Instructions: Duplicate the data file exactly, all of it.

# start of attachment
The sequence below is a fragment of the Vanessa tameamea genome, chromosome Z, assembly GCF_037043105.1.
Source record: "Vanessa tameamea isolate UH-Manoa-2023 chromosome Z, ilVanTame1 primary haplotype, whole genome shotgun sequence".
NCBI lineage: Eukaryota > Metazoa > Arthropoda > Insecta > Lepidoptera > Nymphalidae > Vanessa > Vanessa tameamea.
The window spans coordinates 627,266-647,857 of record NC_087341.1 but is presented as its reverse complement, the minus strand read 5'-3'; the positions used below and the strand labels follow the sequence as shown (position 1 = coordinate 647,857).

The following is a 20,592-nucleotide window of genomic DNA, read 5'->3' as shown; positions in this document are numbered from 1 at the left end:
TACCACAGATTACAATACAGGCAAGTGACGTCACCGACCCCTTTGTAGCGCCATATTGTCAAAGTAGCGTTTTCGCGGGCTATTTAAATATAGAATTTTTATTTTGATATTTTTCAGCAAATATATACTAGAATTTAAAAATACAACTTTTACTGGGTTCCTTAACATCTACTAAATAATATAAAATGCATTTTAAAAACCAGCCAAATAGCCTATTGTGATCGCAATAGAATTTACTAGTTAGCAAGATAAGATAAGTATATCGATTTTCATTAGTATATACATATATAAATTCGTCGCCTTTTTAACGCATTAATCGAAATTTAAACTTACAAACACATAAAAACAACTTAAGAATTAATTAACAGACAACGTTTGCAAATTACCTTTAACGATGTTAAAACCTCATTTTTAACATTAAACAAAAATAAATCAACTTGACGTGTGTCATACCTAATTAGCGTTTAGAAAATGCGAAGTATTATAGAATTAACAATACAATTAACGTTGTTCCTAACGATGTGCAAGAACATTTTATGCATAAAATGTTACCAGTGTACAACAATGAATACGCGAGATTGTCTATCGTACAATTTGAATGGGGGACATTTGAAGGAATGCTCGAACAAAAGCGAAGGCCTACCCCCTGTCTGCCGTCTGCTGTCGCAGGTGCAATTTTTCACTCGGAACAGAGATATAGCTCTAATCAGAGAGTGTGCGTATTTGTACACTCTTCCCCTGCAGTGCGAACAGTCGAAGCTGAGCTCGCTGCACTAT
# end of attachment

The sequence below is a fragment of the Vanessa tameamea genome, chromosome Z, assembly GCF_037043105.1.
Source record: "Vanessa tameamea isolate UH-Manoa-2023 chromosome Z, ilVanTame1 primary haplotype, whole genome shotgun sequence".
NCBI lineage: Eukaryota > Metazoa > Arthropoda > Insecta > Lepidoptera > Nymphalidae > Vanessa > Vanessa tameamea.
The window spans coordinates 627,266-647,857 of record NC_087341.1 but is presented as its reverse complement, the minus strand read 5'-3'; the positions used below and the strand labels follow the sequence as shown (position 1 = coordinate 647,857).

The following is a 20,592-nucleotide window of genomic DNA, read 5'->3' as shown; positions in this document are numbered from 1 at the left end:
TACCACAGATTACAATACAGGCAAGTGACGTCACCGACCCCTTTGTAGCGCCATATTGTCAAAGTAGCGTTTTCGCGGGCTATTTAAATATAGAATTTTTATTTTGATATTTTTCAGCAAATATATACTAGAATTTAAAAATACAACTTTTACTGGGTTCCTTAACATCTACTAAATAATATAAAATGCATTTTAAAAACCAGCCAAATAGCCTATTGTGATCGCAATAGAATTTACTAGTTAGCAAGATAAGATAAGTATATCGATTTTCATTAGTATATACATATATAAATTCGTCGCCTTTTTAACGCATTAATCGAAATTTAAACTTACAAACACATAAAAACAACTTAAGAATTAATTAACAGACAACGTTTGCAAATTACCTTTAACGATGTTAAAACCTCATTTTTAACATTAAACAAAAATAAATCAACTTGACGTGTGTCATACCTAATTAGCGTTTAGAAAATGCGAAGTATTATAGAATTAACAATACAATTAACGTTGTTCCTAACGATGTGCAAGAACATTTTATGCATAAAATGTTACCAGTGTACAACAATGAATACGCGAGATTGTCTATCGTACAATTTGAATGGGGGACATTTGAAGGAATGCTCGAACAAAAGCGAAGGCCTACCCCCTGTCTGCCGTCTGCTGTCGCAGGTGCAATTTTTCACTCGGAACAGAGATATAGCTCTAATCAGAGAGTGTGCGTATTTGTACACTCTTCCCCTGCAGTGCGAACAGTCGAAGCTGAGCTCGCTGCACTAT